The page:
All data Source: Bloomberg as of July 23, 2019 unless otherwise specified.
The Federal Open Market Committee (FOMC) is a policy-making body of the Federal Reserve System responsible for the formulation of a policy designed to promote economic growth, full employment, stable prices, and a sustainable pattern of international trade and payments.
The Federal Reserve Board ("Fed") is responsible for the formulation of U.S. policies designed to promote economic growth, full employment, stable prices, and a sustainable pattern of international trade and payments.
The federal funds rate (fed funds rate, fed funds target rate or intended federal funds rate) is a target interest rate that is set by the FOMC for implementing U.S. monetary policies. It is the interest rate that banks with excess reserves at a U.S. Federal Reserve district bank charge other banks that need overnight loans.
U.S. Treasuries are direct debt obligations issued and backed by the "full faith and credit" of the U.S. government. The U.S. government guarantees the principal and interest payments on U.S. Treasuries when the securities are held to maturity. Unlike U.S. Treasury securities, debt securities issued by the federal agencies and instrumentalities and related investments may or may not be backed by the full faith and credit of the U.S. government. Even when the U.S. government guarantees principal and interest payments on securities, this guarantee does not apply to losses resulting from declines in the market value of these securities.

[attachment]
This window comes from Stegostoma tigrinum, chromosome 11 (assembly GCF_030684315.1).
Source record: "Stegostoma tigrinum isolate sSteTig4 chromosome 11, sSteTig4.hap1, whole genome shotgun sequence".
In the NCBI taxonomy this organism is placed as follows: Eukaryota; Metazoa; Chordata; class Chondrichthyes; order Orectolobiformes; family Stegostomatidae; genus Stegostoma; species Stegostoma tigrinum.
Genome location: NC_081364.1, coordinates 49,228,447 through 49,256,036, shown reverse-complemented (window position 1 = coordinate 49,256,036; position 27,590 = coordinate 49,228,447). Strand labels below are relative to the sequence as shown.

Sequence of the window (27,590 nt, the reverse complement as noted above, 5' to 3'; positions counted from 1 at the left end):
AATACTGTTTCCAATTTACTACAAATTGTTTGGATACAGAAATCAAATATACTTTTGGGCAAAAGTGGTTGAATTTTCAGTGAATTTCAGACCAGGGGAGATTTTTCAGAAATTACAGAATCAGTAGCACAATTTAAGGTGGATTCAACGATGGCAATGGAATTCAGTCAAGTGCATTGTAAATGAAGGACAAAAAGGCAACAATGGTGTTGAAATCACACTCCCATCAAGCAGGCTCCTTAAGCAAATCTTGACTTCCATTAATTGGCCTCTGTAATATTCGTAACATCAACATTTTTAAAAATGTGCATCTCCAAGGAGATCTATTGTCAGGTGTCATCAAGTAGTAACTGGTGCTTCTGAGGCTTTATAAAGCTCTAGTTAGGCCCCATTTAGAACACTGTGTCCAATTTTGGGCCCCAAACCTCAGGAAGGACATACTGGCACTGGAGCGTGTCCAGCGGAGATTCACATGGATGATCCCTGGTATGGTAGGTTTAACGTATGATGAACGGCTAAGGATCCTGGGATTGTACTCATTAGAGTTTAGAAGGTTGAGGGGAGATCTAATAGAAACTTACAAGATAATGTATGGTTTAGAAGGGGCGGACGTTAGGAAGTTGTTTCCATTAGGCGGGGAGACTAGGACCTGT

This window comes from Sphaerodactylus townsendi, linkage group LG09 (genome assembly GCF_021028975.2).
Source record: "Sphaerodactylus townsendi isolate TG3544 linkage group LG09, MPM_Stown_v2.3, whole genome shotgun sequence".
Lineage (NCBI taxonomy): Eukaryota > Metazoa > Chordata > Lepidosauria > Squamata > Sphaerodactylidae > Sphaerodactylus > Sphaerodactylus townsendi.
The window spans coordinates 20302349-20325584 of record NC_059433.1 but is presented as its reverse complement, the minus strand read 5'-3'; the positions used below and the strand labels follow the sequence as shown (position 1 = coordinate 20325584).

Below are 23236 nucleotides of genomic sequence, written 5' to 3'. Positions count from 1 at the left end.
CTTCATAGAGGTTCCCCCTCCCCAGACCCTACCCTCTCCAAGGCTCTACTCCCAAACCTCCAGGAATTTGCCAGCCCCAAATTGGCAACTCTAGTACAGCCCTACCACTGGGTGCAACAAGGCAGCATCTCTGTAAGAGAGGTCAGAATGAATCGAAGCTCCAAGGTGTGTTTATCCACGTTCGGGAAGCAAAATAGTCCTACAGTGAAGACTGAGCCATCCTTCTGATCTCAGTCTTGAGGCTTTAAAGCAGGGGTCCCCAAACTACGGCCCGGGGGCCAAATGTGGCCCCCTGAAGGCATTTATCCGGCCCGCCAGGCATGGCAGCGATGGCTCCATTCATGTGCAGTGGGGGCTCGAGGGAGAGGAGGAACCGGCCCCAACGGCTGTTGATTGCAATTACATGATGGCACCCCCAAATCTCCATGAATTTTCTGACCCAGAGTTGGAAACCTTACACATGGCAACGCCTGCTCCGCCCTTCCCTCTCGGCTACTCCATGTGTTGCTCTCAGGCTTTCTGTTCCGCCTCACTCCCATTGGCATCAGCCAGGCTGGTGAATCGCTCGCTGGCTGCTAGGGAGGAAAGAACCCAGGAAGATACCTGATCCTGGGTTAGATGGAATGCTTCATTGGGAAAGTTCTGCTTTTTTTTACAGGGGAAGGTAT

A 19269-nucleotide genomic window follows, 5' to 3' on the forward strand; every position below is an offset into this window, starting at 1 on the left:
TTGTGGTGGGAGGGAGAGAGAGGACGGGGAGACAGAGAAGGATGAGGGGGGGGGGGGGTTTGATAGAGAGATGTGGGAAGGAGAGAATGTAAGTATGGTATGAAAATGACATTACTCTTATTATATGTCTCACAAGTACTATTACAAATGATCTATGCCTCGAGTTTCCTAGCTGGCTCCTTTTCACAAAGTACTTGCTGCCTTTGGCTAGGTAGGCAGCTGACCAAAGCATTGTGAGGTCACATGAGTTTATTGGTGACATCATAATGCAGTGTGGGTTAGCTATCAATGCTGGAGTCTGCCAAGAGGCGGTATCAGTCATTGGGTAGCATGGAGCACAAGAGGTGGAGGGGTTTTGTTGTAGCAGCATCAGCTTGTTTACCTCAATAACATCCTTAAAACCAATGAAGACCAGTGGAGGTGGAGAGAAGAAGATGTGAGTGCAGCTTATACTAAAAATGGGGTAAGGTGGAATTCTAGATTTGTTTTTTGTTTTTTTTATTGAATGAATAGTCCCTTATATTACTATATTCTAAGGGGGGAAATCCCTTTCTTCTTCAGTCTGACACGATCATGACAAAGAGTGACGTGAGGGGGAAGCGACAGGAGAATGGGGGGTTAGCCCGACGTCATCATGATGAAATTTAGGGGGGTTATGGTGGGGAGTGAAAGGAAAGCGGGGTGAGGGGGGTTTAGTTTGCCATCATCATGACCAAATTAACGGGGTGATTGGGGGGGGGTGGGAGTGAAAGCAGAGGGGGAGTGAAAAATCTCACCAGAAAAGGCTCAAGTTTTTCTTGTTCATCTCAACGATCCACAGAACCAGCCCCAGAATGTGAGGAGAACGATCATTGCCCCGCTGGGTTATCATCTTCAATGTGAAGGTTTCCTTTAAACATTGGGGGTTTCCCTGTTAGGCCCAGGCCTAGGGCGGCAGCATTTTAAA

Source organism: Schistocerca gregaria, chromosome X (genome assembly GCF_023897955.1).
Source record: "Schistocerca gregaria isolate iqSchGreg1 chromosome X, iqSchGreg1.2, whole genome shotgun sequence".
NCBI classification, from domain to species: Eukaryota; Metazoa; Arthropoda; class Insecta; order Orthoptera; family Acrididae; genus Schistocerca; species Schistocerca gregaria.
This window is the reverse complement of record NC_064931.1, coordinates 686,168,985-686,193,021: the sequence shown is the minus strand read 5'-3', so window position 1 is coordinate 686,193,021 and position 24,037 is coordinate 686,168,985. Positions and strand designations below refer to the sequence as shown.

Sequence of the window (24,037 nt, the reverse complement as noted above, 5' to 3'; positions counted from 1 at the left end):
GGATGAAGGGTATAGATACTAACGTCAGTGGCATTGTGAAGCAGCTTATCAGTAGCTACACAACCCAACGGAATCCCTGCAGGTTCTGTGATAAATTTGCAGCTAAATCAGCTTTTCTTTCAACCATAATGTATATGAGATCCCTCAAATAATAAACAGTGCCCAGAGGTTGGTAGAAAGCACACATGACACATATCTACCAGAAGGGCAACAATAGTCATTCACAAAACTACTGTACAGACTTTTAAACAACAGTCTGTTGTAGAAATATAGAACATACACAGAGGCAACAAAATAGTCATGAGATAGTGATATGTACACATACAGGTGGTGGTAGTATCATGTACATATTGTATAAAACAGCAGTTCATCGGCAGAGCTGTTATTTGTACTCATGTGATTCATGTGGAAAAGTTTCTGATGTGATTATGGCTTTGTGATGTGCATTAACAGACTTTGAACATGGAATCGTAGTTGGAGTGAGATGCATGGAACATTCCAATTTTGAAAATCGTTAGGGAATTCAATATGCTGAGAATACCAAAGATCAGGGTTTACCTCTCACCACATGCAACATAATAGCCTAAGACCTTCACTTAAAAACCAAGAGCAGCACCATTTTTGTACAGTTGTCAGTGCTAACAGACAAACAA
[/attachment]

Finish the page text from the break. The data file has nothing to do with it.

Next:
U.S. Treasury Inflation Protected Securities (“TIPS”) are bonds that receive a fixed, stated rate of return, but they also increase their principal by the changes in the CPI-U (the non-seasonally adjusted U.S. city average of the all-item consumer price index for all urban consumers, published by the Bureau of Labor Statistics). TIPS, like most fixed income instruments with long maturities, are subject to price risk.
The yield curve shows the relationship between yields and maturity dates for a similar class of bonds.
Inverted yield curve refers to a market condition when yields for longer-maturity bonds have yields which are lower than shorter-maturity issues.
The Chicago Fed’s National Financial Conditions Index (NFCI) provides a comprehensive weekly update on U.S. financial conditions in money markets, debt and equity markets, and the traditional and “shadow” banking systems.
The 5-year, 5-year forward breakeven inflation rate is a measure of expected inflation derived from "nominal" Treasury securities and their "real" counterparts—inflation-protected TIPS securities.
An implied breakeven rate is a measure derived from comparing returns of two classes of securities whose value depends on the same factor, such as inflation or default rates.
Break-even inflation is the difference between the nominal yield on a fixed-rate investment and the real yield (fixed spread) on an inflation-linked investment of similar maturity and credit quality.
The DXY U.S. Dollar Index measures the value of the U.S. dollar relative to the exchange rates of six major world currencies (the euro, Japanese yen, Canadian dollar, British pound, Swedish krona and Swiss franc) which represent a majority of its most significant trading partners.